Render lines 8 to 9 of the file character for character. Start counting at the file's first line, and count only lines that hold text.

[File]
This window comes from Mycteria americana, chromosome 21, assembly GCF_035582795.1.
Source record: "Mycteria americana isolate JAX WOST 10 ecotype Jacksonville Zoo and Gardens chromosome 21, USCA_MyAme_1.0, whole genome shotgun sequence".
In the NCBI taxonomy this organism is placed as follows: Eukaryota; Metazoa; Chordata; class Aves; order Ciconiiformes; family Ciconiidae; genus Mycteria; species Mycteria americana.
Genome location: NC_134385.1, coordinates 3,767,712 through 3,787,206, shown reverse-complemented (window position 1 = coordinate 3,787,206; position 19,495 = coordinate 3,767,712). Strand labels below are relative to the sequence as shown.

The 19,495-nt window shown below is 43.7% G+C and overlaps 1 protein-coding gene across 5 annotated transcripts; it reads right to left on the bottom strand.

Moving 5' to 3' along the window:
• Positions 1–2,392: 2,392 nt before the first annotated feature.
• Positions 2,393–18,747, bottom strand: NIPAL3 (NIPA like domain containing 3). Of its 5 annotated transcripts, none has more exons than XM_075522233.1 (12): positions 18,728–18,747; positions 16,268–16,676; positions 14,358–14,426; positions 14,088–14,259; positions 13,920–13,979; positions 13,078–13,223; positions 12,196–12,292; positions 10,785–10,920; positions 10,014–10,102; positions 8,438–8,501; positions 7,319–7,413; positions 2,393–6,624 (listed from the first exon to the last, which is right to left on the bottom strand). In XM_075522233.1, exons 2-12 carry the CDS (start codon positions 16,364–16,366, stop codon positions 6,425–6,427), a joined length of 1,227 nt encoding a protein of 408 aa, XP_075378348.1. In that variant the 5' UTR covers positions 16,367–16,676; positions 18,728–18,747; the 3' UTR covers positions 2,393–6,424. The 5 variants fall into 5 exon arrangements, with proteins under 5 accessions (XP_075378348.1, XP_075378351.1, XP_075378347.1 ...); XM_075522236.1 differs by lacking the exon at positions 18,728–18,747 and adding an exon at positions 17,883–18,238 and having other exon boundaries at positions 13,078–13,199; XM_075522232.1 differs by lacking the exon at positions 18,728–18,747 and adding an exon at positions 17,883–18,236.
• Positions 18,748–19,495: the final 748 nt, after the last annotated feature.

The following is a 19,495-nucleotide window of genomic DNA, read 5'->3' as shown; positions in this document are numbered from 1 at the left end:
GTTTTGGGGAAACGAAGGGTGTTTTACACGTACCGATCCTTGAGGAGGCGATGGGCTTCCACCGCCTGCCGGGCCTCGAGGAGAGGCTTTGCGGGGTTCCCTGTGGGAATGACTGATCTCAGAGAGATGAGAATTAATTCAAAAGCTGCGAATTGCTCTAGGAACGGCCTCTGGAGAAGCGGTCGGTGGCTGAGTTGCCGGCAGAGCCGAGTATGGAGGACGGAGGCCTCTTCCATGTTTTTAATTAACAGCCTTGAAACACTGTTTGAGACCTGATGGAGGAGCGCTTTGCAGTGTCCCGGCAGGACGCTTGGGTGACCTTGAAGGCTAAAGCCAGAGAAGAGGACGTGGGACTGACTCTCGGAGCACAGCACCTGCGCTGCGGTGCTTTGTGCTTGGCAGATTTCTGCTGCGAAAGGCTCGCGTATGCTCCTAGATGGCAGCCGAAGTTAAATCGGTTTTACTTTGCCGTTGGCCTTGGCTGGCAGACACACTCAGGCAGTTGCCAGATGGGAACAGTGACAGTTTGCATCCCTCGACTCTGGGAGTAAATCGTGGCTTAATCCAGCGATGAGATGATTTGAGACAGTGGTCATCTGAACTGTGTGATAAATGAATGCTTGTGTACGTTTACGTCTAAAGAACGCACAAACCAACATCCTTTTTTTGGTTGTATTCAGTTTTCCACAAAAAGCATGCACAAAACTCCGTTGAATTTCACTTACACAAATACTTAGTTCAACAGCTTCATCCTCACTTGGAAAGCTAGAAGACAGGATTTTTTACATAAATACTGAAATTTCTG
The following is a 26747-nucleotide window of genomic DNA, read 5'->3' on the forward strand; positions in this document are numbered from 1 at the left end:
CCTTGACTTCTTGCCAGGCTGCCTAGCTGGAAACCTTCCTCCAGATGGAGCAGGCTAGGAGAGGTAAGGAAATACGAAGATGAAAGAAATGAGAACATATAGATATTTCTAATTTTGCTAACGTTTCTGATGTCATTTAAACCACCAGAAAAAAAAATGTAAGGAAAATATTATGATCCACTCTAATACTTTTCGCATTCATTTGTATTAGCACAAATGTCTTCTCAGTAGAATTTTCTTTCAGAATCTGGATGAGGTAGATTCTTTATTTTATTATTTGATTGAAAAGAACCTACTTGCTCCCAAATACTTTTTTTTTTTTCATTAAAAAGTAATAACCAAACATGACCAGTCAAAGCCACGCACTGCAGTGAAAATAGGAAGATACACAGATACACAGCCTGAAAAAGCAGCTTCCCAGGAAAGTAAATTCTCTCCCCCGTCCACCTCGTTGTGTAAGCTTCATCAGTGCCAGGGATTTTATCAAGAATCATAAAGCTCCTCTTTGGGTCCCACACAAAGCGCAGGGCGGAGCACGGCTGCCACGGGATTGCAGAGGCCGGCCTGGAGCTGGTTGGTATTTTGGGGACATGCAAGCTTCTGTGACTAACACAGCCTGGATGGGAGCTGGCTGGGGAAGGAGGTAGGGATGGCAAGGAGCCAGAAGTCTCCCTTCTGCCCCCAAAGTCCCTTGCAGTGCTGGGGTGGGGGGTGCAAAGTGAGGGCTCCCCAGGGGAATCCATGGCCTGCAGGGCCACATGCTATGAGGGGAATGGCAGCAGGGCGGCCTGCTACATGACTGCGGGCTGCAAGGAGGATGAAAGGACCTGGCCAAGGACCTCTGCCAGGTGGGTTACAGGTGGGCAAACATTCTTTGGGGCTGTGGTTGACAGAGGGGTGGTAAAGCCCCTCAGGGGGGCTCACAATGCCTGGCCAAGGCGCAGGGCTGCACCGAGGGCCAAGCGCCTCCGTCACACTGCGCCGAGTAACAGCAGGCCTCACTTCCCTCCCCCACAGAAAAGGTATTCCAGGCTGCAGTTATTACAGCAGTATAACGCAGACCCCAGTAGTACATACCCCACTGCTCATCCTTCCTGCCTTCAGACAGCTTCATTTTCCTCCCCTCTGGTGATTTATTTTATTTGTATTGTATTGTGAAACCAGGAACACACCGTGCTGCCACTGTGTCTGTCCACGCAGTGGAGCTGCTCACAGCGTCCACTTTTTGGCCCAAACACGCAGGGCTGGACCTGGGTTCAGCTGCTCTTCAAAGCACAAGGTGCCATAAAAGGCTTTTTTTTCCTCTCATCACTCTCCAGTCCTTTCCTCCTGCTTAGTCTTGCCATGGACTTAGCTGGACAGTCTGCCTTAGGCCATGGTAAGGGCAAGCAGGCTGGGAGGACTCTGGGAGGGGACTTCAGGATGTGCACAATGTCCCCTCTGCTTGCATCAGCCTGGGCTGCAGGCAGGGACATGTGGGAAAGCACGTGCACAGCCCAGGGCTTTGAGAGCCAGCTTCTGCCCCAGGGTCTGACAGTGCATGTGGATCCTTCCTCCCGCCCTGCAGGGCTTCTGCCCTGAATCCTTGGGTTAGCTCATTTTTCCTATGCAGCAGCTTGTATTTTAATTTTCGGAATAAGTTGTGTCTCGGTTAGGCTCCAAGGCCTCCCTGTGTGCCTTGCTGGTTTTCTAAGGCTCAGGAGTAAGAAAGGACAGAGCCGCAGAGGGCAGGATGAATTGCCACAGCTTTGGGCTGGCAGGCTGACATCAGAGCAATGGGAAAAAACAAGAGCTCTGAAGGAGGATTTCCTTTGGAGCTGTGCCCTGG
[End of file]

• Positions 2,393–18,747, bottom strand: NIPAL3 (NIPA like domain containing 3). Of its 5 annotated transcripts, none has more exons than XM_075522233.1 (12): positions 18,728–18,747; positions 16,268–16,676; positions 14,358–14,426; positions 14,088–14,259; positions 13,920–13,979; positions 13,078–13,223; positions 12,196–12,292; positions 10,785–10,920; positions 10,014–10,102; positions 8,438–8,501; positions 7,319–7,413; positions 2,393–6,624 (listed from the first exon to the last, which is right to left on the bottom strand). In XM_075522233.1, exons 2-12 carry the CDS (start codon positions 16,364–16,366, stop codon positions 6,425–6,427), a joined length of 1,227 nt encoding a protein of 408 aa, XP_075378348.1. In that variant the 5' UTR covers positions 16,367–16,676; positions 18,728–18,747; the 3' UTR covers positions 2,393–6,424. The 5 variants fall into 5 exon arrangements, with proteins under 5 accessions (XP_075378348.1, XP_075378351.1, XP_075378347.1 ...); XM_075522236.1 differs by lacking the exon at positions 18,728–18,747 and adding an exon at positions 17,883–18,238 and having other exon boundaries at positions 13,078–13,199; XM_075522232.1 differs by lacking the exon at positions 18,728–18,747 and adding an exon at positions 17,883–18,236.
• Positions 18,748–19,495: the final 748 nt, after the last annotated feature.